The Gainesville City Commission voted Thursday to schedule a special meeting to take the next step to repeal changes to the city’s land use and zoning ordinances that were approved last fall.
The commission’s 4-2 vote during the commission’s General Policy Committee set the special meeting for April 19.
In October, the commission voted 4-3 to collapse the city’s four existing single-family zoning categories into a neighborhood residential category that would allow duplexes, triplexes and quadraplexes in residential areas previously designated for single-family homes.
In January after seating new commissioners, the current commission voted, again 4-3, to repeal the changes that had passed in the fall.
The commission then sent its proposed repeal to the Plan Board for comment and an advisory opinion on the ordinances, which is part of the normal procedure for new ordinances that change Gainesville’s Land Development Code.
However, the Plan Board, which discussed the repeal at its February meeting and heard from citizens about the appeal, voted to defer making its recommendations until its April meeting. The Plan Board also asked to set up a joint meeting with the City Commission about the repeal before the board met again to discuss it.
Members of the Plan Board support repeals of parts of the ordinances – such as the across-the-city, blanket changes to single family zoning — but the board wants to discuss other elements such as keeping the October changes that reduced property line setbacks, created smaller lot size minimums and made splitting larger lots easier.
Under the city’s rules, the city commission may proceed with an item if the Plan Board hasn’t made a recommendation after a 45-day period.
The Plan Board’s decision to postpone its discussion until its April 27 meeting placed any recommendation it makes at the meeting outside the 45-day window.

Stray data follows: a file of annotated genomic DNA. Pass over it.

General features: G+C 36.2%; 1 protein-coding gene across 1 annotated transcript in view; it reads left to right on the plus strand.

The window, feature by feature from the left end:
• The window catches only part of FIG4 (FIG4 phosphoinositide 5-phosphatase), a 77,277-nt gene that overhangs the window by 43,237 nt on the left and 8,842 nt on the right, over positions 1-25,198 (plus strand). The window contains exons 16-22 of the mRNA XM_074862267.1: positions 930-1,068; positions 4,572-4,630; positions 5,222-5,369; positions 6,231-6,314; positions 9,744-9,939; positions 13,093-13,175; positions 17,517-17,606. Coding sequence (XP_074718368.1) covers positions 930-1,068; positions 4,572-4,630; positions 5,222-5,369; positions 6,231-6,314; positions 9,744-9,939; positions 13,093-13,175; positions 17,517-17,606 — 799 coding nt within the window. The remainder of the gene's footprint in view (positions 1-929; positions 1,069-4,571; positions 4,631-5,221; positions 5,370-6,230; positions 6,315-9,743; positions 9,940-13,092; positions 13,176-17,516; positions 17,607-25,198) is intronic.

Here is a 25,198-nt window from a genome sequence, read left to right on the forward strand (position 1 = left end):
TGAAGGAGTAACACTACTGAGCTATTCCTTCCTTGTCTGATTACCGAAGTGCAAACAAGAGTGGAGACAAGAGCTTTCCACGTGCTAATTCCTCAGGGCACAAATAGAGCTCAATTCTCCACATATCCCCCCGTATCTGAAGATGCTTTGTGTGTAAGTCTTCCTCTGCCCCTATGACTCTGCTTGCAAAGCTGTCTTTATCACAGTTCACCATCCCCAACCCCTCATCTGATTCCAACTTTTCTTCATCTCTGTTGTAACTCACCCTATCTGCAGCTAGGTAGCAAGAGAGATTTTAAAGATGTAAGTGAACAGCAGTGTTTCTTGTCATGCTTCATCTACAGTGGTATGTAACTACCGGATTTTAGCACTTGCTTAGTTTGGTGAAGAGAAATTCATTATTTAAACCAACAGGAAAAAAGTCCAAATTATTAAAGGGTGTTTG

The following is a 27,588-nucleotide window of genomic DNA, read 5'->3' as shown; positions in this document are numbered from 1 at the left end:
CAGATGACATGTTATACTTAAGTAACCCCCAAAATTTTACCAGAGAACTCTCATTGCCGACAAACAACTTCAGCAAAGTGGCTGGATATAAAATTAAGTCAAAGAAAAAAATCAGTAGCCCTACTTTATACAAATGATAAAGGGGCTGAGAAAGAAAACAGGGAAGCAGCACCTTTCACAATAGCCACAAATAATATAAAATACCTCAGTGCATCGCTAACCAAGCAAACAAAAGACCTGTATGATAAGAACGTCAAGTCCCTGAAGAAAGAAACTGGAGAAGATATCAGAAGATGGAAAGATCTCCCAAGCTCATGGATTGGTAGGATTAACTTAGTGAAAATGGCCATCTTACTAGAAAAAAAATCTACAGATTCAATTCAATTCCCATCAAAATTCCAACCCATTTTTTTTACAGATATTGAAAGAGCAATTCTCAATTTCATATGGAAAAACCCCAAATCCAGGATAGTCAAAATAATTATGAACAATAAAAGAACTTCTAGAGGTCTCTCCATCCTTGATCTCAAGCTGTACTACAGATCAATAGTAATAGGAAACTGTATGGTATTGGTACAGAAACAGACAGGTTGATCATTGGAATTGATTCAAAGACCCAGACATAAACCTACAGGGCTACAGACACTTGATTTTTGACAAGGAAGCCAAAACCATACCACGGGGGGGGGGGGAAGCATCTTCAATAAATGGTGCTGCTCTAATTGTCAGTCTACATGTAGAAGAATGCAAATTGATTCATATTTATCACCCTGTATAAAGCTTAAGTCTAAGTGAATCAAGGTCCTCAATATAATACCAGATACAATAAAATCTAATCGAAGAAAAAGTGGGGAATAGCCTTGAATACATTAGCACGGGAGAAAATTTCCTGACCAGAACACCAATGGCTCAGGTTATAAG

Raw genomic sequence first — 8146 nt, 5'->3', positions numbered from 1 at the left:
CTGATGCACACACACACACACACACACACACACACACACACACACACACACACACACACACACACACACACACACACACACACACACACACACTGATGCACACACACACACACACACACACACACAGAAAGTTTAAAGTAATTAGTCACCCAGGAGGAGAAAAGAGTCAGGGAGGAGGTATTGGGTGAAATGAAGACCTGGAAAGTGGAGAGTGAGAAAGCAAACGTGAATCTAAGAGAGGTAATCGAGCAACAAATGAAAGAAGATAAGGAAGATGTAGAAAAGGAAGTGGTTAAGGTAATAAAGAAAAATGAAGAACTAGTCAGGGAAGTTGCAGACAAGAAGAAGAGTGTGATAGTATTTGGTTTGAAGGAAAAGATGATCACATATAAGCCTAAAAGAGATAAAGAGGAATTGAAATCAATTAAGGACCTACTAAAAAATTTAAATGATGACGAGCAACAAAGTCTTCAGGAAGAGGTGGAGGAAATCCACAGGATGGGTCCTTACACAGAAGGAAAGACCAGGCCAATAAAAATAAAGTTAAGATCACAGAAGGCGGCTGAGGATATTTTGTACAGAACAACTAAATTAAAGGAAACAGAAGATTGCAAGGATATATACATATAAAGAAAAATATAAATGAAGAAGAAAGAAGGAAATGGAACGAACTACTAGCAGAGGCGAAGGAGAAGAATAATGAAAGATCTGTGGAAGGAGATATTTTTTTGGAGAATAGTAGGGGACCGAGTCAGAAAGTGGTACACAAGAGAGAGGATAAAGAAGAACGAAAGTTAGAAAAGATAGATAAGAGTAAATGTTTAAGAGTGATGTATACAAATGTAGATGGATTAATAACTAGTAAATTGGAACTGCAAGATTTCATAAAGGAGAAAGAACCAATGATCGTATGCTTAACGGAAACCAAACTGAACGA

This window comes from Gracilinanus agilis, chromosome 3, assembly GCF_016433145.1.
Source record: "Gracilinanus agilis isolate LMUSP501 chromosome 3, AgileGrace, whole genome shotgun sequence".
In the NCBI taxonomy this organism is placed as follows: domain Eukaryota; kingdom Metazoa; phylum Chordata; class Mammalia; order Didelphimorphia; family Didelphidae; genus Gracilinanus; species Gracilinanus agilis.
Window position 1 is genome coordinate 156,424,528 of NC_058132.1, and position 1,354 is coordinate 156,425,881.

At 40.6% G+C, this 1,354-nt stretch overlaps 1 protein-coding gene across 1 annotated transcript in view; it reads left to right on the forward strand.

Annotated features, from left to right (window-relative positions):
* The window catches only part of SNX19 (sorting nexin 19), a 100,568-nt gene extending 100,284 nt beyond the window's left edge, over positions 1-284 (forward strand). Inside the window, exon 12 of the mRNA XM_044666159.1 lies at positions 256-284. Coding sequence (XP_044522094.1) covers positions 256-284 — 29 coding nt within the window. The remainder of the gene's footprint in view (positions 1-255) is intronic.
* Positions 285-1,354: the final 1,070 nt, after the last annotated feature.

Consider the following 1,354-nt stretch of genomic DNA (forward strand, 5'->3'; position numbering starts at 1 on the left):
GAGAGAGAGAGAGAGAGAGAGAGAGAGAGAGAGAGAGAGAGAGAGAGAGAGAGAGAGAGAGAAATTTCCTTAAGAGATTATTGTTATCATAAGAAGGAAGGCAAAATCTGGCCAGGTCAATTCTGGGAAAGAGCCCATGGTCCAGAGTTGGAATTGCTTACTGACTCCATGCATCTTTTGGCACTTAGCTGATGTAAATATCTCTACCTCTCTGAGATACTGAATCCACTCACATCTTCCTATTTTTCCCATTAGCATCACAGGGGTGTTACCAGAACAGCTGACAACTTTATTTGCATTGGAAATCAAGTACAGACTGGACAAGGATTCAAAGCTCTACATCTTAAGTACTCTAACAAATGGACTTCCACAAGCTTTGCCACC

However, Mayor Harvey Ward said the plan board can still discuss the item at its March 23 meeting and still make a recommendation to the commission.
Commissioners Bryan Eastman, Reina Saco and Casey Willits spoke against the motion, saying it overstepped the plan board. But Eastman said he would vote for the special meeting in order to avoid a 3-3 stalemate since Commissioner Desmon Duncan-Walker left the meeting early.
Eastman has advocated for rolling back controversial parts of the three housing ordinances while keeping parts that have consensus. However, the commission decided in February to fully repeal the ordinances before moving forward with new policies.
“I would like us to be able to move forward with some [housing options] that are very interesting and worthwhile and I think the community would support, but I’m not going to do that until I complete my promise to the community with my votes,” Ward said.
The housing ordinances, centering on exclusionary zoning, took the top spot in Mainstreet Daily News’ top local news stories of 2022.
Also at Thursday’s GPC meeting, the commission also heard a presentation from Morgan Spicer, policy oversight administrator, who conveyed research on sponsorship policies at different cities, counties and organizations. The city currently has no set policy for sponsorships, donations or naming opportunities.
Each entity researched used different metrics. Most assigned dollar figures in order to determine who would give final approval of a sponsorship—whether the commission, city manager or department head.
Spicer outlined several pros. She said it’s easier to establish sponsorships when the city has a clear outline, it provides a streamlined and repeatable process, and it provides funding for city facilities or programs.
She said cons include parties leaving the project before signing a contract and estimated costs that could rise, leading to disagreements on sponsorship amounts. She also said specialized projects could require exemptions from the policy.
Ward said he believes a sponsorship policy could help the Gainesville finance programs currently funded solely from the city budget, especially in the Parks, Recreation and Cultural Affairs Department.
“As we move into a leaner season, my hope is that we are able to find community support for those programs,” Ward said. “This is, frankly, a part of that.”
Commissioner Cynthia Chestnut said the policy, if adopted, would support a revamped sports and event center at NE 8th Avenue and Waldo Road. Chestnut has advocated for that project since rejoining the commission in February 2022.
She said the project could include several naming and sponsorship opportunities.
With additional reporting from Camille Broadway.